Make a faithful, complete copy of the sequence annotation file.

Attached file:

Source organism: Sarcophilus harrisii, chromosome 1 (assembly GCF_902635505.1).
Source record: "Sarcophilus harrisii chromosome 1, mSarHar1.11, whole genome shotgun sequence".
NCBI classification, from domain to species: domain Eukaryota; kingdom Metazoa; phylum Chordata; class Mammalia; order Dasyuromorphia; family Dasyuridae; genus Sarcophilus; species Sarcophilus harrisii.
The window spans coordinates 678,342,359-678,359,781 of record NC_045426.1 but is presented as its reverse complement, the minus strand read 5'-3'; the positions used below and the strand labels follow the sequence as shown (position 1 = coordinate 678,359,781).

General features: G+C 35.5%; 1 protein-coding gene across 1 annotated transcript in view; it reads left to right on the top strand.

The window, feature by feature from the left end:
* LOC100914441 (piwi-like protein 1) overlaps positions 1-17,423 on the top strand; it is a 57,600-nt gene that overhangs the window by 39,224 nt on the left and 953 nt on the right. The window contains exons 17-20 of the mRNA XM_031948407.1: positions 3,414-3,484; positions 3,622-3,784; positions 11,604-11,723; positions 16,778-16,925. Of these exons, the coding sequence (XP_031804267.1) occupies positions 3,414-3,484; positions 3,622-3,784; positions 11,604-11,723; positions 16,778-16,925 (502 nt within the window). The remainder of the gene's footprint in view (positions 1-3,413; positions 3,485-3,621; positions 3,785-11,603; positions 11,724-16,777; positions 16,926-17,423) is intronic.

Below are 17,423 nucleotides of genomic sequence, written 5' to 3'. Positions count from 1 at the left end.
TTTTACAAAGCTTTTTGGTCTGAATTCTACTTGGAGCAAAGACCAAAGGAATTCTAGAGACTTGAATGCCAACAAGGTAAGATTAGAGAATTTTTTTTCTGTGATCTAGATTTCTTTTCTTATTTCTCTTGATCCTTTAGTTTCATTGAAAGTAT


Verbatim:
Source organism: Sarcophilus harrisii, chromosome 1 (assembly GCF_902635505.1).
Source record: "Sarcophilus harrisii chromosome 1, mSarHar1.11, whole genome shotgun sequence".
NCBI classification, from domain to species: domain Eukaryota; kingdom Metazoa; phylum Chordata; class Mammalia; order Dasyuromorphia; family Dasyuridae; genus Sarcophilus; species Sarcophilus harrisii.
The window spans coordinates 678,342,359-678,359,781 of record NC_045426.1 but is presented as its reverse complement, the minus strand read 5'-3'; the positions used below and the strand labels follow the sequence as shown (position 1 = coordinate 678,359,781).

General features: G+C 35.5%; 1 protein-coding gene across 1 annotated transcript in view; it reads left to right on the top strand.

The window, feature by feature from the left end:
* LOC100914441 (piwi-like protein 1) overlaps positions 1-17,423 on the top strand; it is a 57,600-nt gene that overhangs the window by 39,224 nt on the left and 953 nt on the right. The window contains exons 17-20 of the mRNA XM_031948407.1: positions 3,414-3,484; positions 3,622-3,784; positions 11,604-11,723; positions 16,778-16,925. Of these exons, the coding sequence (XP_031804267.1) occupies positions 3,414-3,484; positions 3,622-3,784; positions 11,604-11,723; positions 16,778-16,925 (502 nt within the window). The remainder of the gene's footprint in view (positions 1-3,413; positions 3,485-3,621; positions 3,785-11,603; positions 11,724-16,777; positions 16,926-17,423) is intronic.

Below are 17,423 nucleotides of genomic sequence, written 5' to 3'. Positions count from 1 at the left end.
TTTTACAAAGCTTTTTGGTCTGAATTCTACTTGGAGCAAAGACCAAAGGAATTCTAGAGACTTGAATGCCAACAAGGTAAGATTAGAGAATTTTTTTTCTGTGATCTAGATTTCTTTTCTTATTTCTCTTGATCCTTTAGTTTCATTGAAAGTAT